The Decorated Tree: A Design Book for All Seasons
I knew Darryl Moland was a genius the first time we collaborated on a layout at Cooking Light magazine. Those were heady days—we had just graduated from the mother ship Southern Living to join the startup team of Southern Progress Corporation’s first national culinary title. As the assistant art director, he inspired me (word nerd/copy chief) with his sensitivity to line, color, composition, photography, and photo styling. Put it this way: Darryl could transform a pile of raw vegetables and fruits into a rarefied still life. What’s more, he displayed brilliant word sense, suggesting headlines, underlines, captions, and cover blurbs with zing. If I got stuck on a transition, he came up with a lovely turn of phrase. That’s when I learned that the heart of a literary soul beats within a visual artist.
It’s no wonder that this Renaissance man came up with a stunning coffee-table book that celebrates design every season of the year. It presents the best of the best from Darryl’s well-loved blog. The title says it all—The Decorated Tree: A Modern Ritual Celebrating the Seasons.
“There’s more than one reason to celebrate the season,” Darryl says. “The decorated tree is a natural way to make it festive and fun. Rely on combining decorations that speak your language and you’ll find a pleasing holiday aesthetic along the way.” Then he fulfills this promise with 30+ designs that take you through spring, summer, fall, and winter in an array of themes and moods. In other words, there is something for everyone, whatever his or her aesthetic taste.
The Decorated Tree is a loving tribute to Darryl’s mom, who nurtured his talents, always encouraging his natural creativity to decorate the family tree. “I eventually took over the task each year until I went away to college and embarked on my life away from home,” Darryl remembers. “It wasn’t a chore at all for me—I would lose myself in all the lights and glitter.” Within a few years, he became the community expert on tree decorating. Neighbors and relatives waited breathlessly for his creations at Christmas, and soon he was trimming a second, even third, tree for the house.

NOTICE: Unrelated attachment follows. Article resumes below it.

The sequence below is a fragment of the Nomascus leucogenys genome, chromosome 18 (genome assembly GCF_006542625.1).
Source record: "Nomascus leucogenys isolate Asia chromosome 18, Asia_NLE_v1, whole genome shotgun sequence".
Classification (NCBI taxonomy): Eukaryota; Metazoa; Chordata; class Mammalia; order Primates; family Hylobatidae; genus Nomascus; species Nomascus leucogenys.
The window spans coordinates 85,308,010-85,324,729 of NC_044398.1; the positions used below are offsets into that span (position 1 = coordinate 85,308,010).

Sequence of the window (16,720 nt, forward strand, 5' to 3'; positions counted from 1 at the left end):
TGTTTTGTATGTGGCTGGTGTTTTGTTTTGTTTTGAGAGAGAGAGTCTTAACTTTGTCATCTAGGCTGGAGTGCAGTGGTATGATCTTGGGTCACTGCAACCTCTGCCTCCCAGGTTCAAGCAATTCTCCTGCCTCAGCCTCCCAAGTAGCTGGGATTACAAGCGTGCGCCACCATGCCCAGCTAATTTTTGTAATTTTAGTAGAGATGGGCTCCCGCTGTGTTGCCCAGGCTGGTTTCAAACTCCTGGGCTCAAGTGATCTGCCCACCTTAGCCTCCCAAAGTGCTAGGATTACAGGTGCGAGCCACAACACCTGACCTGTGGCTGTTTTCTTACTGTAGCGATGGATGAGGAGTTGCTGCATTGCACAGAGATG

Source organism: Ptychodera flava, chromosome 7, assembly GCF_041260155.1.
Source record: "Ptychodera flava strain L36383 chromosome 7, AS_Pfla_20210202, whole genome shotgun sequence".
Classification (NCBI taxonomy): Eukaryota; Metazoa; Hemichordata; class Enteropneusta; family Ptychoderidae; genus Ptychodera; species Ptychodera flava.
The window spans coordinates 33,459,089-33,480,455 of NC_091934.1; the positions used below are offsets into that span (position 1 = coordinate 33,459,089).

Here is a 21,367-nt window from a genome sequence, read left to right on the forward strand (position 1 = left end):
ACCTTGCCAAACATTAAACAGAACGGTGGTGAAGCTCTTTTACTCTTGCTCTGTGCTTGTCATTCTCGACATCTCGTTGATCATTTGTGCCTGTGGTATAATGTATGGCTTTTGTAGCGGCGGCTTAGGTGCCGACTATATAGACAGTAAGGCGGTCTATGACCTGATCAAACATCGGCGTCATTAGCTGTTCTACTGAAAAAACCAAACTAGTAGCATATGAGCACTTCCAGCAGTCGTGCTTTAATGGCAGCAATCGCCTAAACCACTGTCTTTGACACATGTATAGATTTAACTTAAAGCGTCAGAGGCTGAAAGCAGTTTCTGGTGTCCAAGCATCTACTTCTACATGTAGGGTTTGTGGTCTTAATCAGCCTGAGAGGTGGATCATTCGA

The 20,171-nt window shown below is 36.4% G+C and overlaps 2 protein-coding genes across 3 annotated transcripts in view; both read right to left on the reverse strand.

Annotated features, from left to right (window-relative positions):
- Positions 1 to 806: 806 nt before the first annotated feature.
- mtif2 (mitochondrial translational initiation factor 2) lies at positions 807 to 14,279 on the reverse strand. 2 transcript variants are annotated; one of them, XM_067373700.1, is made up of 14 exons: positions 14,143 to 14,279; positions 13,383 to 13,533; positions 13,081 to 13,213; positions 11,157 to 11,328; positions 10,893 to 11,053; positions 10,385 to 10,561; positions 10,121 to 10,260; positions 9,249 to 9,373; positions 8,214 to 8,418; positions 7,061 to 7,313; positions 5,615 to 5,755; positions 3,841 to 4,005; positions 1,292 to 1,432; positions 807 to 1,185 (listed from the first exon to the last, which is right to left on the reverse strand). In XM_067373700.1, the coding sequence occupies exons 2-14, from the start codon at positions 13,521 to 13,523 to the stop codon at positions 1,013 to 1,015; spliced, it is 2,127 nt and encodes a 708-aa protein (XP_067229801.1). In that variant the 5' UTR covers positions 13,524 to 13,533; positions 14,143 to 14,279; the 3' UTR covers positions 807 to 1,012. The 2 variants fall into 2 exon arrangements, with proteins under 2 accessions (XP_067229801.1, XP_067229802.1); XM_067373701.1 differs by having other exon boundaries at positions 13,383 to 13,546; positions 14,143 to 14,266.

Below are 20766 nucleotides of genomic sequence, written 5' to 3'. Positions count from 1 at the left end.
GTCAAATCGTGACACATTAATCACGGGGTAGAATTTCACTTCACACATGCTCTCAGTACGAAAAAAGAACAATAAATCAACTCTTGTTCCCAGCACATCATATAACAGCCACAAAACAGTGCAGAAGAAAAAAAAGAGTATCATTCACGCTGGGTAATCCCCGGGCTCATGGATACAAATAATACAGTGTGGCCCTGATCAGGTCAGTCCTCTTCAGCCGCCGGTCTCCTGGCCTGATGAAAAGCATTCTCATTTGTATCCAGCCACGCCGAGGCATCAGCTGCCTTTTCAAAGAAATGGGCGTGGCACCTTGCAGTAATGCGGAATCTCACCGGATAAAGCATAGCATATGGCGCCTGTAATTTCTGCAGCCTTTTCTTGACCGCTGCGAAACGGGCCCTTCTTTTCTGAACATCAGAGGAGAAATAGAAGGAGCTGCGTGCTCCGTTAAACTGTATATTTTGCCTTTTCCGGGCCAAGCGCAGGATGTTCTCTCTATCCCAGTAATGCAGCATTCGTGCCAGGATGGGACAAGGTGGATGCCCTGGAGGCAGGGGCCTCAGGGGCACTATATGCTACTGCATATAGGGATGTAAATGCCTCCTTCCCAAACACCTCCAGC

The book has turned plenty of heads (Google the title and praise galore pops up). When it debuted, tastemaker Matthew Mead posted a review with unbridled enthusiasm and dubbed Darryl “King of the Forest.” (Click the link to turn up 10 show-stopping trees!)
The author’s creations (embellished by objects from his personal collections) and moving words (often drawn from memory) make quite the holiday package. Here’s another idea—it’s the perfect wedding gift for a bride waiting to connect with her inner muse so she, too, can devise a lifetime of new rituals for her own family.
For more information plus Darryl’s latest creations for Christmas 2015, visit The Decorated Tree Facebook Page. Or drop by his publisher’s site for a preview. No surprise there–it’s a staff pick: “Embellish each season with The Decorated Tree—holiday fantasy intertwined with the rich symbolism of nature. A time-honored Yuletide ritual has become a modern tradition any time of year. Accompanied by 183 inspiring full-color images, this book will become your decorating resource for every holiday, every year.”
A parting notion: if you want to send the coolest Christmas card ever by email to your artsy friends, the book is available in pdf format.
Happy reading & joyful decorating now and in 2016.
Catherine Hamrick blogs at Random Storyteller and Catherine Hamrick, Soul Deep Storyteller.
This review made my holidays bright! It’s nice to get such accolades for my work in The Decorated Tree from someone I have always admired as a stellar wordsmith—and now online media maven. Thank you! I’m sure this will lead to more books, ideas and inspiration. Thank you Catherine!
Thank you for the opportunity to write about your book. I felt so at home reviewing it. The Southern Coterie is all about connecting, collaborating & creating. Keep us posted on your great writing & design.
Great book by a great artist.
This book was such a pleasure to review. Thanks for reading the post, Stephen.